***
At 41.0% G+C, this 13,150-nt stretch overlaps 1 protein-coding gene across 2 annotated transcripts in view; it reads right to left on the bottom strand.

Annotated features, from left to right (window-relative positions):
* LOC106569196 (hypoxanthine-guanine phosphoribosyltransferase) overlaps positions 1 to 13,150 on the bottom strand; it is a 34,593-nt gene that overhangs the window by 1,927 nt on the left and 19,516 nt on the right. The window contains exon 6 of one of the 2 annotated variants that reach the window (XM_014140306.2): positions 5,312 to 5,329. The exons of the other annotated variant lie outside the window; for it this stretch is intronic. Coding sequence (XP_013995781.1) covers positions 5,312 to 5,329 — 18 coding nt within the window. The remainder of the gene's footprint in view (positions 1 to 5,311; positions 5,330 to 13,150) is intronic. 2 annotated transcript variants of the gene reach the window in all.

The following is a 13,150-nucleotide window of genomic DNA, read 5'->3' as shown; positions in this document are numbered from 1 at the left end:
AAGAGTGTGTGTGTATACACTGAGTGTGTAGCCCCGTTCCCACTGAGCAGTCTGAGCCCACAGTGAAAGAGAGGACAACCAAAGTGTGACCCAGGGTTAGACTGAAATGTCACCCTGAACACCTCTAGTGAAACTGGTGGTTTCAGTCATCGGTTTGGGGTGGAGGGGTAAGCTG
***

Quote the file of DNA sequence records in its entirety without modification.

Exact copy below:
At 41.0% G+C, this 13,150-nt stretch overlaps 1 protein-coding gene across 2 annotated transcripts in view; it reads right to left on the bottom strand.

Annotated features, from left to right (window-relative positions):
* LOC106569196 (hypoxanthine-guanine phosphoribosyltransferase) overlaps positions 1 to 13,150 on the bottom strand; it is a 34,593-nt gene that overhangs the window by 1,927 nt on the left and 19,516 nt on the right. The window contains exon 6 of one of the 2 annotated variants that reach the window (XM_014140306.2): positions 5,312 to 5,329. The exons of the other annotated variant lie outside the window; for it this stretch is intronic. Coding sequence (XP_013995781.1) covers positions 5,312 to 5,329 — 18 coding nt within the window. The remainder of the gene's footprint in view (positions 1 to 5,311; positions 5,330 to 13,150) is intronic. 2 annotated transcript variants of the gene reach the window in all.

The following is a 13,150-nucleotide window of genomic DNA, read 5'->3' as shown; positions in this document are numbered from 1 at the left end:
AAGAGTGTGTGTGTATACACTGAGTGTGTAGCCCCGTTCCCACTGAGCAGTCTGAGCCCACAGTGAAAGAGAGGACAACCAAAGTGTGACCCAGGGTTAGACTGAAATGTCACCCTGAACACCTCTAGTGAAACTGGTGGTTTCAGTCATCGGTTTGGGGTGGAGGGGTAAGCTG